205871 News on fish: Public health implications of a media discourse ranging from ‘super food' to polluted waters

Wednesday, November 11, 2009: 11:30 AM

Katherine Clegg Smith, PhD , Department of Health, Behavior and Society, Bloomberg School of Public Health, Johns Hopkins University, Baltimore, MD
Amelia Louise Greiner, MS , Department of Health Behavior and Society, Johns Hopkins School of Public Health, Baltimore, MD
The news media play a central role in a key public health goal: providing the public with reliable information that facilitates healthy dietary decisions, . Given consumer desire for information on risks and benefits; those in public health stand to be more influential communicators if they both understand and shape news content on important issues such as healthy food sources.

News coverage of fish presents an interesting case study for public health: fish consumption reduces risk for cardiovascular disease and diabetes and assists in neonatal development. Recently, mercury contamination from industrial pollution has emerged as an issue of concern and threatens public confidence in eating fish. Recent work has shown considerable public confusion over the risks and benefits of fish consumption. In this paper, highlight the range of messages, sources of confusion and opportunities for improving public health messaging.

Our findings result from the analysis of over 300 U.S. news stories on health and fish from 5 daily newspapers and 5 TV networks between 1993 and 2007. We coded for headline, expert perspectives, local or national focus, story frame (mercury risk or health benefits) and specific content such as government guidelines, scientific uncertainty, sources of mercury pollution and health benefits. In addition, we analyze presentation of fish guidelines, proposed policy remedies and attribution of blame.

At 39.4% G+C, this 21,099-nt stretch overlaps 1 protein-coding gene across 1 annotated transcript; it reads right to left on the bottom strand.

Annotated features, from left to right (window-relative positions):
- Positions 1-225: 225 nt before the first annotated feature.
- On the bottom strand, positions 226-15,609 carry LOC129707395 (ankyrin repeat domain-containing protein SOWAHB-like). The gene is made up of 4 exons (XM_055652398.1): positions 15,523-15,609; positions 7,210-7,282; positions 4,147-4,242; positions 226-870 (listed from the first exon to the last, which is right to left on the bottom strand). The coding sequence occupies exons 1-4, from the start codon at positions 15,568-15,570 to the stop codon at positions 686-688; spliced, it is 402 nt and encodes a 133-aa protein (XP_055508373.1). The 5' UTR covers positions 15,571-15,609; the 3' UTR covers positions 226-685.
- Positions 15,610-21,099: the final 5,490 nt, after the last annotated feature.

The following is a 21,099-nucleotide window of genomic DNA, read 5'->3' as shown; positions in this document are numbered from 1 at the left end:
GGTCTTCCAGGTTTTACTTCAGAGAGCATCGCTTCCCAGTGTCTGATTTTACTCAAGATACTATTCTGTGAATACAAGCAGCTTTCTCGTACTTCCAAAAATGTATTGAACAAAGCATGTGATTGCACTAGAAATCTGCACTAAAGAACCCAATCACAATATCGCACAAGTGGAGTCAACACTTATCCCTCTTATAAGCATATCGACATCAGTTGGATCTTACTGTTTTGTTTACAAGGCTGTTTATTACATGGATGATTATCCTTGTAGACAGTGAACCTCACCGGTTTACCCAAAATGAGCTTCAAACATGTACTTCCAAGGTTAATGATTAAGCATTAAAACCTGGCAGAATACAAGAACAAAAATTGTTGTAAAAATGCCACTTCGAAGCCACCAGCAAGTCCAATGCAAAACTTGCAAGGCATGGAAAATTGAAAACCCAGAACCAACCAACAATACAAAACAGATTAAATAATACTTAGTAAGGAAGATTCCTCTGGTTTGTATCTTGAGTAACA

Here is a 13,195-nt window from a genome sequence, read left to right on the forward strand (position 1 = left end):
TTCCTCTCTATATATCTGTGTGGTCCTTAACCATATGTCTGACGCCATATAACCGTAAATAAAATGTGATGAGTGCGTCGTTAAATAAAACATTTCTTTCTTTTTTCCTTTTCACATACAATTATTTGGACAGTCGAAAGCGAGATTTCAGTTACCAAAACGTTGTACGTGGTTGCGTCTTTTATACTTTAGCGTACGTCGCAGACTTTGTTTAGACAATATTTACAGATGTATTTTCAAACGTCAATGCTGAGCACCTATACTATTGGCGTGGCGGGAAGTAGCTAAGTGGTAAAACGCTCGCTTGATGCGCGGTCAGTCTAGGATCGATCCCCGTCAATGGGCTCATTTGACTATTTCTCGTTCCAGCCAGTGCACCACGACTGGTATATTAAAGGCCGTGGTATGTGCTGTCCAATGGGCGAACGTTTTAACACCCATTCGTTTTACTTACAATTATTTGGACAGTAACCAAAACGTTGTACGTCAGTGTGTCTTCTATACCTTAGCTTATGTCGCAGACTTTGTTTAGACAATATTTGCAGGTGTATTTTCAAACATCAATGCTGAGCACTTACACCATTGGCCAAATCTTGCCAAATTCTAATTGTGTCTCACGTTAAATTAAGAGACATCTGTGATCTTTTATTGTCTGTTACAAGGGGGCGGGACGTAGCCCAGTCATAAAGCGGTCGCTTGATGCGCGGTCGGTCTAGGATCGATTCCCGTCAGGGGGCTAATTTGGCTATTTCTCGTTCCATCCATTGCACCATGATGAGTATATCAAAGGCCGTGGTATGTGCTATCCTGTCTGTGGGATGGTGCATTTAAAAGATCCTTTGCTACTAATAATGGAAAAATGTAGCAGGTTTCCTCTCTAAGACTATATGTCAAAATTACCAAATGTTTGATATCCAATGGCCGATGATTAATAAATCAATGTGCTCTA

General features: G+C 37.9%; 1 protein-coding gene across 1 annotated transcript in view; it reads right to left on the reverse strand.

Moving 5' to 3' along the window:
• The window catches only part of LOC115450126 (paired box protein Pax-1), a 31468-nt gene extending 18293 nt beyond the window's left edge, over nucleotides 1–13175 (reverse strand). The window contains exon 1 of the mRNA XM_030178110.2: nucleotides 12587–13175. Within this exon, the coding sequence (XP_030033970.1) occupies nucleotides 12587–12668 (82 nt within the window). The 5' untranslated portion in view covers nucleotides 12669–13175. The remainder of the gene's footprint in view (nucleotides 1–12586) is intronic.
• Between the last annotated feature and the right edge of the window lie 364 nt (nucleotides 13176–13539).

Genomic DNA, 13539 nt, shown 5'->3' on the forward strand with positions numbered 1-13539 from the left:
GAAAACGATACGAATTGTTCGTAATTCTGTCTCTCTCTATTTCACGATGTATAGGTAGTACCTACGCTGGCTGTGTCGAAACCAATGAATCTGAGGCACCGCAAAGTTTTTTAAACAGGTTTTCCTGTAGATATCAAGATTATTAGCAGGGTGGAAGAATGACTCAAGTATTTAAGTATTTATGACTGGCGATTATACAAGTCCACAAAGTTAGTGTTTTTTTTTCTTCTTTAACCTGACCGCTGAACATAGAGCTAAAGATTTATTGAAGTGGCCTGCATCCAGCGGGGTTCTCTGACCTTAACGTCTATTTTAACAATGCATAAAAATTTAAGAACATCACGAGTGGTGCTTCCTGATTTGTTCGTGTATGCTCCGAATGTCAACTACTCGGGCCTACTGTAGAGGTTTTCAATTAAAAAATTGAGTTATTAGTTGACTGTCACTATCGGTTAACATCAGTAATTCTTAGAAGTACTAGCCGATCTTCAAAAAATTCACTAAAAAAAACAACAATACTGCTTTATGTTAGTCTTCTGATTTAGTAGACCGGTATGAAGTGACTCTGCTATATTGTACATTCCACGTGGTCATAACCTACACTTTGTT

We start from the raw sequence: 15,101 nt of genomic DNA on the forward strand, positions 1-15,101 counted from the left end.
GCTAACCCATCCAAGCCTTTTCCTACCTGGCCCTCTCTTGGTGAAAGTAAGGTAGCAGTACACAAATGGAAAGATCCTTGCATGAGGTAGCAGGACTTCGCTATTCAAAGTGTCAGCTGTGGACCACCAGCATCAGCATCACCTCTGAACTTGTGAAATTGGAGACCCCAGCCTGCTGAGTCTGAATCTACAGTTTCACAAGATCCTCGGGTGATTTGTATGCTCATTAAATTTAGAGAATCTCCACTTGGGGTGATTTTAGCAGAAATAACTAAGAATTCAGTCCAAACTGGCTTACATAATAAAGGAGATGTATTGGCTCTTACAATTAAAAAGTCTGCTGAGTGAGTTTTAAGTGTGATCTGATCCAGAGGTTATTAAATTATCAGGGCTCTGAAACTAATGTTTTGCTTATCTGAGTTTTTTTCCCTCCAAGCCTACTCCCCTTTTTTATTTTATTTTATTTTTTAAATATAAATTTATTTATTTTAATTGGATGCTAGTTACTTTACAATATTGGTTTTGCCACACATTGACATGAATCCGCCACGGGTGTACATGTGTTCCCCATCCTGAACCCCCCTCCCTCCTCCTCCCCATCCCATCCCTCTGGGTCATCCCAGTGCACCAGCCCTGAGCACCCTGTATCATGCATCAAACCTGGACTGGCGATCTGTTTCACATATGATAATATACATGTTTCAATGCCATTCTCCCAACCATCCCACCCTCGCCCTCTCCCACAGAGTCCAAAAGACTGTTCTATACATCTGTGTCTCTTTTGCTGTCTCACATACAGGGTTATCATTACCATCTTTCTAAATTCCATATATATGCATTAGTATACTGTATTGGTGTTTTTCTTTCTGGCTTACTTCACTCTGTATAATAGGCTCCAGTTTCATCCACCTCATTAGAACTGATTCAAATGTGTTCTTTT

Our analysis shows that coverage of fish consumption has swelled over time and differs by geographic region. Despite the many benefits of fish, coverage of health risks is more prominent than health benefits.

Learning Objectives:
1. Discuss the complexity of media messaging around fish as a healthy or risky food 2. Evaluate whether current news coverage of fish contributes to public confusion around dietary decision making 3. Explain how and why media coverage of fish has differed over time and between geographic regions

Keywords: Food and Nutrition, Media Message

Presenting author's disclosure statement:

Qualified on the content I am responsible for because: I have led the work being presented and have been working in the area of media coverage of health topics for the past several years
Any relevant financial relationships? No

I agree to comply with the American Public Health Association Conflict of Interest and Commercial Support Guidelines, and to disclose to the participants any off-label or experimental uses of a commercial product or service discussed in my presentation.